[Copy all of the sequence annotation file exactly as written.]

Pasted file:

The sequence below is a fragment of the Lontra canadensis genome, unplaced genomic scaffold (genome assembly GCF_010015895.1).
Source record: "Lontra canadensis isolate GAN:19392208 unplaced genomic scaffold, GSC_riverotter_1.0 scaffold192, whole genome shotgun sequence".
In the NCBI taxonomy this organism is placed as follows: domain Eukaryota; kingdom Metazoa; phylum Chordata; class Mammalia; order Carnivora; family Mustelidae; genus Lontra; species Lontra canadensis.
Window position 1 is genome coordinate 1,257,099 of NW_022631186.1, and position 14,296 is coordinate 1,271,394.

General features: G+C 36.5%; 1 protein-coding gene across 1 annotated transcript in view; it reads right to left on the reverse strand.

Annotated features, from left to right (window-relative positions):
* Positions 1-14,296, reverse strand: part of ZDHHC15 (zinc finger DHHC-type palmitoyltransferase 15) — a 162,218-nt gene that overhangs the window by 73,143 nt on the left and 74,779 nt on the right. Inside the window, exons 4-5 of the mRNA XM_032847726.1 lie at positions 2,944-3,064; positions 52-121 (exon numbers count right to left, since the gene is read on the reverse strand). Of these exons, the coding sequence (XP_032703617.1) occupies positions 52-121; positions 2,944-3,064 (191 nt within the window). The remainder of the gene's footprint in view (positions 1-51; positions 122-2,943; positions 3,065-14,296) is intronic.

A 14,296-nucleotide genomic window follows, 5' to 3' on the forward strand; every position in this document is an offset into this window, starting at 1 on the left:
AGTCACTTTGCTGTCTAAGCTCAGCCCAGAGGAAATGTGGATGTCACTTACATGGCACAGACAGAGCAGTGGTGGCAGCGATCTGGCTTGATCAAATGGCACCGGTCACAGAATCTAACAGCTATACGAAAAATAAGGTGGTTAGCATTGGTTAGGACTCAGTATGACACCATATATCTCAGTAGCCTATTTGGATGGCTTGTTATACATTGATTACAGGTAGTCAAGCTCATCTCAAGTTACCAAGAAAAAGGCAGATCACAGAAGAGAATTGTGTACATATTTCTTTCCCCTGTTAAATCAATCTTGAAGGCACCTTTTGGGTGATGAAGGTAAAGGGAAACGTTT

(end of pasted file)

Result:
The sequence below is a fragment of the Lontra canadensis genome, unplaced genomic scaffold (genome assembly GCF_010015895.1).
Source record: "Lontra canadensis isolate GAN:19392208 unplaced genomic scaffold, GSC_riverotter_1.0 scaffold192, whole genome shotgun sequence".
In the NCBI taxonomy this organism is placed as follows: domain Eukaryota; kingdom Metazoa; phylum Chordata; class Mammalia; order Carnivora; family Mustelidae; genus Lontra; species Lontra canadensis.
Window position 1 is genome coordinate 1,257,099 of NW_022631186.1, and position 14,296 is coordinate 1,271,394.

General features: G+C 36.5%; 1 protein-coding gene across 1 annotated transcript in view; it reads right to left on the reverse strand.

Annotated features, from left to right (window-relative positions):
* Positions 1-14,296, reverse strand: part of ZDHHC15 (zinc finger DHHC-type palmitoyltransferase 15) — a 162,218-nt gene that overhangs the window by 73,143 nt on the left and 74,779 nt on the right. Inside the window, exons 4-5 of the mRNA XM_032847726.1 lie at positions 2,944-3,064; positions 52-121 (exon numbers count right to left, since the gene is read on the reverse strand). Of these exons, the coding sequence (XP_032703617.1) occupies positions 52-121; positions 2,944-3,064 (191 nt within the window). The remainder of the gene's footprint in view (positions 1-51; positions 122-2,943; positions 3,065-14,296) is intronic.

A 14,296-nucleotide genomic window follows, 5' to 3' on the forward strand; every position in this document is an offset into this window, starting at 1 on the left:
AGTCACTTTGCTGTCTAAGCTCAGCCCAGAGGAAATGTGGATGTCACTTACATGGCACAGACAGAGCAGTGGTGGCAGCGATCTGGCTTGATCAAATGGCACCGGTCACAGAATCTAACAGCTATACGAAAAATAAGGTGGTTAGCATTGGTTAGGACTCAGTATGACACCATATATCTCAGTAGCCTATTTGGATGGCTTGTTATACATTGATTACAGGTAGTCAAGCTCATCTCAAGTTACCAAGAAAAAGGCAGATCACAGAAGAGAATTGTGTACATATTTCTTTCCCCTGTTAAATCAATCTTGAAGGCACCTTTTGGGTGATGAAGGTAAAGGGAAACGTTT